What are the different types of ducks in cricket?

While the phrase duck in general to any case of a batter losing his wicket without scoring a single run, there are several different variations of the word duck which represents various methods of being dismissed without scoring runs.

Some of these different ducks in cricket are:

Regular Duck

A regular duck is when the batter is dismissed for zero but after facing at least more than one delivery in the match.

Funnily enough, the record for the longest duck in cricket belongs to New Zealand’s Geoff Allott who got out after facing 72 deliveries and spending 101 minutes on the crease.

Golden Duck

When a batsman is dismissed while facing the very first ball in an innings, it is said to be a golden duck. For example, Indian batter KL Rahul recently notched up two consecutive golden ducks against Pakistan in the T20 World Cup as well as the Asia Cup group stage fixture.

Another term that is closely associated with the golden duck is King pair when a batter is dismissed on the very first ball faced in both the innings of a first-class cricket match without scoring a single run. This pair of two golden ducks in the same match is called a King pair.

Diamond Duck

The case of a diamond duck is quite peculiar as it takes place when a batsman loses his wicket without facing a single legal ball. For example, if a batsman gets run out while trying to take a run when a bowler has bowled a wide ball or even when he gets out at the non-striker’s end without facing a single legal delivery.

Platinum Duck

A Platinum Duck takes place if the batsman is dismissed in the first ball of the innings or the first ball of the entire match. It is often referred to as a Royal Duck as well.

Laughing Duck

When the final wicket of a team’s innings falls without scoring a single run, it is sometimes called a laughing duck in order to add salt to the wounds. This type of duck is quite common as tailenders aren’t particularly renowned for their batting skills.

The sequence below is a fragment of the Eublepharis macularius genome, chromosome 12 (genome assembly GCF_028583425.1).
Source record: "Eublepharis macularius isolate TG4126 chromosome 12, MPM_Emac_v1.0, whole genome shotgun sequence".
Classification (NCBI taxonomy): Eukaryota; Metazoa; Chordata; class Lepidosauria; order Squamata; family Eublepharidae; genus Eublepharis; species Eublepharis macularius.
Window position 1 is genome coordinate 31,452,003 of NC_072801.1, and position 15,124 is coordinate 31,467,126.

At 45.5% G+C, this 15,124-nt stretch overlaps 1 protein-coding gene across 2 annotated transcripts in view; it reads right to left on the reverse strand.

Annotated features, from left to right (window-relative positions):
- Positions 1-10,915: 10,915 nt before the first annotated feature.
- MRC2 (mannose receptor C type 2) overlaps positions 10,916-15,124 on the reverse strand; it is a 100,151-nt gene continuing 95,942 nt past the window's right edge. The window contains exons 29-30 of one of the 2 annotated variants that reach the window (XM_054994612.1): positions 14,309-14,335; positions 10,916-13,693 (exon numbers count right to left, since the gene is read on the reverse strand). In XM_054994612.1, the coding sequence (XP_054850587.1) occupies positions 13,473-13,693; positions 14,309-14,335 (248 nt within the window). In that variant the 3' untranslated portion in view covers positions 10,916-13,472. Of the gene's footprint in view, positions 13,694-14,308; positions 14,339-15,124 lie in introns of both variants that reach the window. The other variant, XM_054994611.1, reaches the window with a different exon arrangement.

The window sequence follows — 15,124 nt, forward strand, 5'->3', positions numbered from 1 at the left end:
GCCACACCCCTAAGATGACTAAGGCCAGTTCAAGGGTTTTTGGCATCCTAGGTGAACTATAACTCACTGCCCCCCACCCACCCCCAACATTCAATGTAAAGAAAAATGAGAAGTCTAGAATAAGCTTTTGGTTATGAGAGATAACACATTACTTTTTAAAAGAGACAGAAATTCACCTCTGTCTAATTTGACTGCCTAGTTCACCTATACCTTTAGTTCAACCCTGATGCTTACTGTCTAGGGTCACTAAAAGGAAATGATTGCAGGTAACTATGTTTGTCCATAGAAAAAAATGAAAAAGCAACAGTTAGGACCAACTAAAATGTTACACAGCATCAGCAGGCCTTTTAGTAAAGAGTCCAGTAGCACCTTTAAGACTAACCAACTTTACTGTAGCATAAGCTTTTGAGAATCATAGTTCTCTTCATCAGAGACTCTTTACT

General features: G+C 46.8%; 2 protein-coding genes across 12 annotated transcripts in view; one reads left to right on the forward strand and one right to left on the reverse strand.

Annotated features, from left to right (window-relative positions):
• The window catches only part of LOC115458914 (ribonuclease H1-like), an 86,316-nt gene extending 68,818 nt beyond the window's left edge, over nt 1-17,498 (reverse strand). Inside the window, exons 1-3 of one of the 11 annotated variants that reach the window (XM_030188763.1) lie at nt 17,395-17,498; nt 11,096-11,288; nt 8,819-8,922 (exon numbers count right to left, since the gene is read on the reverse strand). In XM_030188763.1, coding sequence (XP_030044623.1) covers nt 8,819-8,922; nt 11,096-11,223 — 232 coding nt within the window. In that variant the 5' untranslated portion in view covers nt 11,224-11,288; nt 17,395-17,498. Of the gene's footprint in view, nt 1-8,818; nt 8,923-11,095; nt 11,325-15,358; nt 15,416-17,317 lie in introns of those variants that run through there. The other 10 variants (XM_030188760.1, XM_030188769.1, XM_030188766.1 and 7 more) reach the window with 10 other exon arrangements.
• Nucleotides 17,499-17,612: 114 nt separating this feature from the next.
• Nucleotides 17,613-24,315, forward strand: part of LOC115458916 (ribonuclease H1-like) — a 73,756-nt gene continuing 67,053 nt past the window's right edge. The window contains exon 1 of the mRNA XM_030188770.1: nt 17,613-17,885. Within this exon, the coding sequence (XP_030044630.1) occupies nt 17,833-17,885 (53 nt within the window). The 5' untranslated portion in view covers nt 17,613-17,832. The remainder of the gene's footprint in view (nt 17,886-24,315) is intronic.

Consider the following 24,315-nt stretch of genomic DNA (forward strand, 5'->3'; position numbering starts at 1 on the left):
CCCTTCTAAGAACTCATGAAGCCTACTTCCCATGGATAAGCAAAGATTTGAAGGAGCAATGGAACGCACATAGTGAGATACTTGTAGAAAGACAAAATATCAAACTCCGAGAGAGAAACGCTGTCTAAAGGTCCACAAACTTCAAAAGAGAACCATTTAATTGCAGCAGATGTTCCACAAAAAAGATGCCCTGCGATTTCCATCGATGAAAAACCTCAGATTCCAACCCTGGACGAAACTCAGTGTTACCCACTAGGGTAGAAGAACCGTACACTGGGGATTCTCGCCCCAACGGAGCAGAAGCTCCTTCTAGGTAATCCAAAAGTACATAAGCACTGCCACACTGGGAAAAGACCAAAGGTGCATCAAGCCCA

Silver Duck

Much like how a golden duck is attributed to a batsman getting out on the first ball of the innings he faces, if he gets dismissed without scoring on the second ball, it is called a silver duck.

Bronze Duck

In the same pattern as golden duck and silver duck, a bronze duck comes into play when the batsman gets out for zero on the third ball he faces.

Titanium Duck

A Titanium Duck is similar to a Diamond Duck in the sense that the batsman in question is dismissed for nought without facing a delivery. However, the distinction here is that the batter is given out on the very first ball of his team’s innings.

Once again, run outs are the most common cause of this dismissal but there can be other instances. It’s not a widely used term but that’s largely due to the fact that it’s extremely rare for this set of circumstances to occur.

FAQs

What are the various types of ducks in cricket?

The various types of ducks in cricket are golden duck, silver duck, bronze duck, platinum duck, titanium duck, and diamond duck.

What is an emperor duck in cricket?

In cricket, if a batsman is out for no score in both innings of a Test match, he is said to have scored a ‘pair’ or a ‘spectacle’. When a batsman is out for a duck in both innings — on the very first ball — in each innings, it is termed an ‘Emperor Pair’ or ‘King Pair’.

What is a silver duck in cricket?

When a batsman gets out on the second delivery faced in the match without scoring, it is called a silver duck.

Who has the most golden ducks in Test cricket?

The record for the most golden ducks in Test cricket also belongs to Muttiah Muralitharan who has got out on the first ball on 14 occasions during his career.